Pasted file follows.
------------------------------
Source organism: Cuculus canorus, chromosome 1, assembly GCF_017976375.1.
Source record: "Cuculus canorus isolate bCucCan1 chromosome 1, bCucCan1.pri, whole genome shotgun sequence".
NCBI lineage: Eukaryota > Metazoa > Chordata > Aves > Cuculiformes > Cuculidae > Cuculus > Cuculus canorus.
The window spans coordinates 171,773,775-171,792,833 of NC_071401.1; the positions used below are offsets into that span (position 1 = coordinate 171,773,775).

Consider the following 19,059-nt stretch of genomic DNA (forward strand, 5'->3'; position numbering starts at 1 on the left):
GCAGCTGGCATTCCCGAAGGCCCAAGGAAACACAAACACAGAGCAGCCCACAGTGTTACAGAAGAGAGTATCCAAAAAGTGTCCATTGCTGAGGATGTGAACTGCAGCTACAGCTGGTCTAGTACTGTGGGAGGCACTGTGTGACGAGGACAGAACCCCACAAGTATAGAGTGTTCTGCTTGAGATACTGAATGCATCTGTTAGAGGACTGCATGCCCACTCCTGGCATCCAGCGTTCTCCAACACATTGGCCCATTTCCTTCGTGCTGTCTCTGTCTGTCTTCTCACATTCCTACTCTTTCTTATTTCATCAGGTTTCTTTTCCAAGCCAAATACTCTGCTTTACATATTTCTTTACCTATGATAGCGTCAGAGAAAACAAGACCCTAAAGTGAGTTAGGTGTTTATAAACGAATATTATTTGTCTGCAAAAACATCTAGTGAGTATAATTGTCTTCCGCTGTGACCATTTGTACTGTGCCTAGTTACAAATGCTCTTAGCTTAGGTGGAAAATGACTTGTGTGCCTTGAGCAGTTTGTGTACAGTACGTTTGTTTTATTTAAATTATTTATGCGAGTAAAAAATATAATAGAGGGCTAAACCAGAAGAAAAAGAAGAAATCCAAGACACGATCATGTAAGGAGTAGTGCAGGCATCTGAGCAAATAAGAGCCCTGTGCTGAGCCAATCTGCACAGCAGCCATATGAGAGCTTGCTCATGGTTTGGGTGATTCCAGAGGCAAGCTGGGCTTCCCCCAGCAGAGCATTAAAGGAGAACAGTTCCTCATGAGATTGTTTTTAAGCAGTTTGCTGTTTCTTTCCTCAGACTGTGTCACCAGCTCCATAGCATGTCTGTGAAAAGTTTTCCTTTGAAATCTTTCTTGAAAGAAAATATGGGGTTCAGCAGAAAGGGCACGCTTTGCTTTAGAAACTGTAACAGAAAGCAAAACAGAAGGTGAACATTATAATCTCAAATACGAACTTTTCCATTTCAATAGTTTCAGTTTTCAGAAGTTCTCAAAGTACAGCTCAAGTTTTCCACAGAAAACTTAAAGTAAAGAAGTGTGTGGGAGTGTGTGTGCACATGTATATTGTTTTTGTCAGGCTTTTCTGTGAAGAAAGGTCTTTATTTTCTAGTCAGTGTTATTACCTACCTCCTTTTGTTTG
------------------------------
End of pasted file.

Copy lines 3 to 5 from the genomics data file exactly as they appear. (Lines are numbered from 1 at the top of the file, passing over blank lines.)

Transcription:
NCBI lineage: Eukaryota > Metazoa > Chordata > Aves > Cuculiformes > Cuculidae > Cuculus > Cuculus canorus.
The window spans coordinates 171,773,775-171,792,833 of NC_071401.1; the positions used below are offsets into that span (position 1 = coordinate 171,773,775).

Consider the following 19,059-nt stretch of genomic DNA (forward strand, 5'->3'; position numbering starts at 1 on the left):